World Cup 2014: Denying rumours with actual facts

Sao Paulo, May 15, 2014. News agencies report that the government is negotiating with those organizations protesting the World Cup regarding their grievances to minimize the disruption to the sporting event. Investigations are also underway regarding police violence against protestors, Vermelho reports. (Xinhua)

2014 FIFA World CupOver the last months, the Dilma Rousseff administration and the Workers’ Party (PT) have been the target of a massive campaign in the media and the social networks against the hosting of the World Cup. Criticisms can always improve any given project, yet what we are witnessing in Brazil, now with international repercussions, is a pessimism and disinformation campaign led by the opposition, with critical support from the big media, in an attempt to undermine the government. This campaign makes use of fair claims made by the population for improvement in public services for the purpose of promoting a rhetoric hinged on the inefficiency of the State and public spending. It also seeks to separate the holding of the Cup from the federal government, simultaneously criticizing it yet mobilizing pro-Cup feelings to boost big business profits. Our international friends in sectors of the left have shown concern over news of the potential passage of legislation that would favor crackdowns on protests and social movements, in light of the 2013 demonstrations. Given this major disinformation campaign, we would like to share some facts with our friendly foreign parties.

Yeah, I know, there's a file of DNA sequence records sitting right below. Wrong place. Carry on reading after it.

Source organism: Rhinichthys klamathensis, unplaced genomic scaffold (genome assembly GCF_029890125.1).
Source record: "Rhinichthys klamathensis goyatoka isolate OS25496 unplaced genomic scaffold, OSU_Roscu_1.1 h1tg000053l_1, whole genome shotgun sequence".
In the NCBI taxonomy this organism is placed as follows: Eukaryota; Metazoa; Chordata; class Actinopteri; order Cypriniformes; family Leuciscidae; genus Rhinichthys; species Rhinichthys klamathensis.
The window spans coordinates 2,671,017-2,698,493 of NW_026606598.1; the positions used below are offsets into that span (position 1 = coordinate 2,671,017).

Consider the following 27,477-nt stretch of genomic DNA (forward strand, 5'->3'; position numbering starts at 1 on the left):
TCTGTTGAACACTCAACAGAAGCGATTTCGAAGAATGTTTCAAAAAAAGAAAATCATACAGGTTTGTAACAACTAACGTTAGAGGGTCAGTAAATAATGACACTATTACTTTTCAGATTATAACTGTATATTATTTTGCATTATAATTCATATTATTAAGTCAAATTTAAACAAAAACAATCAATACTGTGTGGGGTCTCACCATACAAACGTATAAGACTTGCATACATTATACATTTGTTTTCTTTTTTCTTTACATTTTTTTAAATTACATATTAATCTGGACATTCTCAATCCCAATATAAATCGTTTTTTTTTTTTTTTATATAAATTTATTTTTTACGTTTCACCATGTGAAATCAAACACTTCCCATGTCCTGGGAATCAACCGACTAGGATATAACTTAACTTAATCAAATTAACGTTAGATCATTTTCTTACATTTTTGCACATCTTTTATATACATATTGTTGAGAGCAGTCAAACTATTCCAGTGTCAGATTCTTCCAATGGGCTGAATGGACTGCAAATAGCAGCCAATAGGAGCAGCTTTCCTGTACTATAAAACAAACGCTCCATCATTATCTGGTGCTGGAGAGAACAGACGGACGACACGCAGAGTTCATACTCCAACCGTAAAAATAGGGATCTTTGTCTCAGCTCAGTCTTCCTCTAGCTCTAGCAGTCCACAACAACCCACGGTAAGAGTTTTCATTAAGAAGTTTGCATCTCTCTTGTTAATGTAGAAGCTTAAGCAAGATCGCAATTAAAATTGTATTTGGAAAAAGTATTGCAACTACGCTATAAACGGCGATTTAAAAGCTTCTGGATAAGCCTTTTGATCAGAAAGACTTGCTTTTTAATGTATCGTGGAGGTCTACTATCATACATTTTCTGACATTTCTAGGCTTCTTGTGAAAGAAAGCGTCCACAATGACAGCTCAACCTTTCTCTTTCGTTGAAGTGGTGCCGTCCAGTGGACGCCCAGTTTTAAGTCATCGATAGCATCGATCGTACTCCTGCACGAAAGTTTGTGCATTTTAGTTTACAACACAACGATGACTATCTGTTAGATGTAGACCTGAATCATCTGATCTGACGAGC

The most frequent argument in the media is the statement that World Cup funds are being spent on stadiums at the expense of health and education. The World Cup has a budget of nearly R$ 26 billion. The construction of the stadiums (R$ 8 billion) accounts for roughly 30 per cent of this total. It is worth stressing, however, that there are no Union budget funds in the stadiums, whose construction was funded by National Economic and Social Development Bank (BNDES), local resources, and the private sector. About 70 per cent of the Cup’s spending is not on stadiums, but on infrastructure, services, and labor training/capacity-building programs. Expenditure on urban mobility is just about the same as on stadiums — 45 urban mobility projects prioritizing public transport. These projects include dedicated bus lanes; stations, terminals, and Traffic Control Centers; BRT (Bus Rapid Transit); and LRVs (Light Rail Vehicles). The federal government invested over R$ 8 billion in these works.

As for airports, R$ 6.28 billion was invested to improve airport infrastructure in passenger terminals, runways, and facilities, and in operational upgrading. The 21 passenger terminal modernization and construction projects will increase by 81 per cent passenger capacity in World Cup host city airports. Additionally, these airport infrastructure improvements have been designed to meet the needs of millions of Brazilian passengers, who have grown from 30 million to 100 million over the last decade.